Part Four, covering the period 1810-1815, was a crucial one for Southey’s career and reputation. It has, however, never before been fully documented or fully understood. By 1810 he was established in Keswick...
325. Robert Bloomfield to Hannah Bloomfield, 9–16 April 1818*
You remember our old Brewers, 'How and Meadows.' I doubt the latter has placed the widow foul with respect to the share she held in the concern, there seen no doubt of it. He has been very ill, and is still under the watch of a keeper, he being quite deranged. Mrs How buried her eldest son while we lived in town, and the next, a lame lad took his place; he too died a month ago, and the mother never was well after, and died on Sunday last, leaving a consumptive boy, and a girl of Nineteen!
Poor Old Fisher died last Thursday in a madhouse at Hoxton. She eat most veraciously at Uncles, and was very well, on the Easter Monday; and from that time (11 days) she eat not a morsel more. This is not bad news, for she was utterly unfit to live.
When Mrs Austin was in town it was to see her son Gardner, who about three years before had run away from Suffolk and had not been heard of. It appears he had begd himself in at a grocer's shop (two respectable old people) in East Smithfield; from them he again ran away to Briston for a few weeks, but was again taken in by them on his return, and was with them till his mother came to see him die in the foul ward of the London infirmary. He is however recoverd and returnd to his place, strictly watchd.
Went with Martin and calld upon Charlotte, rain all day. Charlotte engaged to come on Sunday and Martin to fetch her. She had received an invitation from Miss Ansted to spend a few days with her previous to her leaving Twickenham. In our way called at the Booksellers. Mr Baldwin wants particularly to see me some morning next week &c got wet and weary and was sick of my job.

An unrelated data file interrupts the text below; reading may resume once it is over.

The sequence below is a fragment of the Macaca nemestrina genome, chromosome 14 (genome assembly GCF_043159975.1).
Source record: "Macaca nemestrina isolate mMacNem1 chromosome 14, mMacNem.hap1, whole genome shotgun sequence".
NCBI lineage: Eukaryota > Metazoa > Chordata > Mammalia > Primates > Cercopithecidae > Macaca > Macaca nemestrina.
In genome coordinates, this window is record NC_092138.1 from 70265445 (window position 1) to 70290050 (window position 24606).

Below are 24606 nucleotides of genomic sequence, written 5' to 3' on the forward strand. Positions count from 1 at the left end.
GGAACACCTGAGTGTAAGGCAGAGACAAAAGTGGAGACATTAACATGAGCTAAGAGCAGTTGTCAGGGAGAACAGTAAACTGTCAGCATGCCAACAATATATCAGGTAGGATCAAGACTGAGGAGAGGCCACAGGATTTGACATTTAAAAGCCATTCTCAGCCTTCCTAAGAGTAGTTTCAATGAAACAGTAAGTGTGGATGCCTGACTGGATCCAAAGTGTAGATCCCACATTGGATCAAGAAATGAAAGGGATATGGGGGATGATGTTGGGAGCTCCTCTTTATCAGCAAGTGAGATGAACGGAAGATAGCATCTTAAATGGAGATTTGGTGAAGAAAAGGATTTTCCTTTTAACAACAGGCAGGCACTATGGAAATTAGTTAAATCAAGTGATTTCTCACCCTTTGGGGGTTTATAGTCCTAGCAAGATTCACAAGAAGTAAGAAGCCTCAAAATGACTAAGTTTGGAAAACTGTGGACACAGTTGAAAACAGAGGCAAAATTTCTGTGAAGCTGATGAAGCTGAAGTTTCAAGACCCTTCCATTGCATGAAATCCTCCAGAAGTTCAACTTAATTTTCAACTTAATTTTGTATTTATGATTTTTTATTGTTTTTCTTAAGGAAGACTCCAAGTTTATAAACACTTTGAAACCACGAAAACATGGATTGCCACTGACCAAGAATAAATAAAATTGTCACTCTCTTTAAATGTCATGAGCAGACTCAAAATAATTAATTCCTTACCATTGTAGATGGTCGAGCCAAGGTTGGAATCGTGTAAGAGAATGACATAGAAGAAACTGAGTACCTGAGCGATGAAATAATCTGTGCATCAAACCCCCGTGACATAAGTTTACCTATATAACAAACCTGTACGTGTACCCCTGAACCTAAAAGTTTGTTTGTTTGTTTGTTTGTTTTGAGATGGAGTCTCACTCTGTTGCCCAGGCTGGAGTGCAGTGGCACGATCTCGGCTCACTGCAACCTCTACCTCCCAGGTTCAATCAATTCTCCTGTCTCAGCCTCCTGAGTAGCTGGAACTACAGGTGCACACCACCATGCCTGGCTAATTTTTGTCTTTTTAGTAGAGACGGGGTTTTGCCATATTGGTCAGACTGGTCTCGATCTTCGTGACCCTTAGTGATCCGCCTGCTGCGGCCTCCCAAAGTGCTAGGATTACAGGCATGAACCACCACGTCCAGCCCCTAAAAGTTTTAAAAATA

Sunday the 12th (I believe) of April
Martin brought Charlotte at noon,—Dined altogether at Uncle Nat's, a Regiment went out for a walk—I stayd at home to keep house, Martin squired Charlotte home again at night sadly tired, for they all had tea at Highbury House &c.
Far from well; having had very bad rest.—Received news from home.
Talkd with Baldwin, who will send my account in two or three days. He has printed 5500 copies in new Editions and I therefore doubt whether I shall have a farthing to recieve. The Iron Bridge of only three arches is in great forwardness from Queen Stt to the Borough, and another is projected to cross the Thames at Rotherhithe, but what are Bridges to me compared to the good dinner I have just eaten?—Wrote to Mr Weston, and half this rigmarole besides.—
Drank tea with Isaac, and saw him make Ribbon-rollers. Anxious for news, but none arrived.—
A letter from Weston, hope to see him at Twickenham on Sunday with Charlotte—mean to see Charlotte tomorrow to arrange the time—When once Sunday is past my prime object will be not to be another absent from home—to be continued—
I will write again to Charles on Saturday, and [word cut off] him again next week, for I long to see how he gets on. The ladies wear Bonnets something in this shape [includes sketch]. They measure full 14 inches from side to side. Charlotte wears one of twelve; which is moderate; they meet under the chin. Thank you for your letter. Weston has had a fire very near them at Windsor, but has escape'd. Love and good wishes. Yours ever
Robt BloomfieldApril 16, 1818